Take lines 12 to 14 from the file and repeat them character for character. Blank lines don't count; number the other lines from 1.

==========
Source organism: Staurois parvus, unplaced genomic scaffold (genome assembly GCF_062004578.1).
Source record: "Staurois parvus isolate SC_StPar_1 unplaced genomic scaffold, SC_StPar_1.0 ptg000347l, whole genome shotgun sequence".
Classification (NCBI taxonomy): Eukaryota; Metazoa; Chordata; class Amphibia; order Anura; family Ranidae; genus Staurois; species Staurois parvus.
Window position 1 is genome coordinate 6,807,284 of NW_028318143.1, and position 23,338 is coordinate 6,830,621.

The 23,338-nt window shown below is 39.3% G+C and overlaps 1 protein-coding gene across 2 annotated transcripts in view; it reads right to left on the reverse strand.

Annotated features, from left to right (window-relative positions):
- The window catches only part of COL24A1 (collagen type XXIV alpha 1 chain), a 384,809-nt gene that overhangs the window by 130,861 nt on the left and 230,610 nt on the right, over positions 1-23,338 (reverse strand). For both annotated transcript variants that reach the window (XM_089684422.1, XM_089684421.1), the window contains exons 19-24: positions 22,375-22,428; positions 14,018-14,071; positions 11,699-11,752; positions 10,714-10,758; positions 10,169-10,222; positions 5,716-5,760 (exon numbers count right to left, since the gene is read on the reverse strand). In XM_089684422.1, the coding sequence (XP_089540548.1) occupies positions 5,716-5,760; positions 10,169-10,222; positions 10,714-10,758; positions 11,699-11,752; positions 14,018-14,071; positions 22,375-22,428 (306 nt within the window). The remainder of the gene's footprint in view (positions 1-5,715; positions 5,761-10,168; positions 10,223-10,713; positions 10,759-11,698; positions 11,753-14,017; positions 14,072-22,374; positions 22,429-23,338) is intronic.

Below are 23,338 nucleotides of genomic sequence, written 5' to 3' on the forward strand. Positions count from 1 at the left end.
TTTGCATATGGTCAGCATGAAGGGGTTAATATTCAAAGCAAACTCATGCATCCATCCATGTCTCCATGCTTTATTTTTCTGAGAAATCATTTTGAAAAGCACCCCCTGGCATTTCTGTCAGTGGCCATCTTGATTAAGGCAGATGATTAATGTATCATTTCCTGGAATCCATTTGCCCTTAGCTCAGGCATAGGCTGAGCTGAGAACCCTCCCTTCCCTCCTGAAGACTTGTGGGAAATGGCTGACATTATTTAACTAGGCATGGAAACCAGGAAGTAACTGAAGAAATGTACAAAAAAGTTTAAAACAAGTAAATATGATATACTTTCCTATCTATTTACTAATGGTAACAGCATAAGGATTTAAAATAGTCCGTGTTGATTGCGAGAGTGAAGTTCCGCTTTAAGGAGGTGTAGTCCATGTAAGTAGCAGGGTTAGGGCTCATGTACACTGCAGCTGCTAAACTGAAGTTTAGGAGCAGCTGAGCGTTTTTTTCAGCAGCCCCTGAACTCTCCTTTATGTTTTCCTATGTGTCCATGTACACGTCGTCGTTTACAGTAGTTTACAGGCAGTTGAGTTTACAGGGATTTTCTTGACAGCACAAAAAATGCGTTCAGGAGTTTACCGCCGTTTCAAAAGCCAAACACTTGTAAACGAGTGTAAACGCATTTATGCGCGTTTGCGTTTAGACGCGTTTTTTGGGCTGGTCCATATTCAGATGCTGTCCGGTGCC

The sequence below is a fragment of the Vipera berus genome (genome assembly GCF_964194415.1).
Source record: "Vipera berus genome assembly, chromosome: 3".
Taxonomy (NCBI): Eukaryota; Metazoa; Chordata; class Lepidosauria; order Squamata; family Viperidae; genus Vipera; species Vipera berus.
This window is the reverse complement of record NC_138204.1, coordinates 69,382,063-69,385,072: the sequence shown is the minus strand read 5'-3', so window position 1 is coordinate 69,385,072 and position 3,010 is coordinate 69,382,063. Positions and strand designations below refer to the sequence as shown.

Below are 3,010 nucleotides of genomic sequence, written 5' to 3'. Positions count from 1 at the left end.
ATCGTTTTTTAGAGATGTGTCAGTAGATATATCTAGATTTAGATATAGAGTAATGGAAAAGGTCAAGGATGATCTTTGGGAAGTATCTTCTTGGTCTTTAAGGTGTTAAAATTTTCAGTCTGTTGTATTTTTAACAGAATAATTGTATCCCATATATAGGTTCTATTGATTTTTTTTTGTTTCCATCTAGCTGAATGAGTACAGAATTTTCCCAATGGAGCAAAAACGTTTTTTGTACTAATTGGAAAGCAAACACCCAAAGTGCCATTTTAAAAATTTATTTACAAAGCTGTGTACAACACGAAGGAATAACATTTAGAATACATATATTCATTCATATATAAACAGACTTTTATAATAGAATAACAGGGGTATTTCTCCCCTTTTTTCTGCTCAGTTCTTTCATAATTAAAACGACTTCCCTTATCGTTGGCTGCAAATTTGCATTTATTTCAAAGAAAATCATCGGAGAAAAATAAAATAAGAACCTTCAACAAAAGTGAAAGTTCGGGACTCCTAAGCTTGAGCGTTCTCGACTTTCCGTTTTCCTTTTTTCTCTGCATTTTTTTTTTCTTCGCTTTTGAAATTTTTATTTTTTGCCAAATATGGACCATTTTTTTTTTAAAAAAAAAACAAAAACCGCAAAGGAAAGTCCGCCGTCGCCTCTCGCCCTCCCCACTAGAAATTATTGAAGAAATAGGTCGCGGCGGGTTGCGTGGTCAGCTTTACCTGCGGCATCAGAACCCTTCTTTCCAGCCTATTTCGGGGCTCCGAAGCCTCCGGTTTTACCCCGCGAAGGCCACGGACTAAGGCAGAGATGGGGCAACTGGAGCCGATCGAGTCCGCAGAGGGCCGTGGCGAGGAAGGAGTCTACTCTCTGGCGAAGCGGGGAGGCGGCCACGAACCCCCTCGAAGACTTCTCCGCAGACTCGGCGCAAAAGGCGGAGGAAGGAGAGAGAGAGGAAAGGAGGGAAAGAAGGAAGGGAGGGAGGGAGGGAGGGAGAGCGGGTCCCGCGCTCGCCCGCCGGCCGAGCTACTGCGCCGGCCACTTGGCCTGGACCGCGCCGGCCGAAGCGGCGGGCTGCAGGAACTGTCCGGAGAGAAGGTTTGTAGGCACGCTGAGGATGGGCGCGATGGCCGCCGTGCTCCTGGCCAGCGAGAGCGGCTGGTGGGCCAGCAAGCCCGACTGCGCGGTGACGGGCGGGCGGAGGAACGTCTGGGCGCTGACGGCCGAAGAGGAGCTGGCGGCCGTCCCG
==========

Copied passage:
Taxonomy (NCBI): Eukaryota; Metazoa; Chordata; class Lepidosauria; order Squamata; family Viperidae; genus Vipera; species Vipera berus.
This window is the reverse complement of record NC_138204.1, coordinates 69,382,063-69,385,072: the sequence shown is the minus strand read 5'-3', so window position 1 is coordinate 69,385,072 and position 3,010 is coordinate 69,382,063. Positions and strand designations below refer to the sequence as shown.

Below are 3,010 nucleotides of genomic sequence, written 5' to 3'. Positions count from 1 at the left end.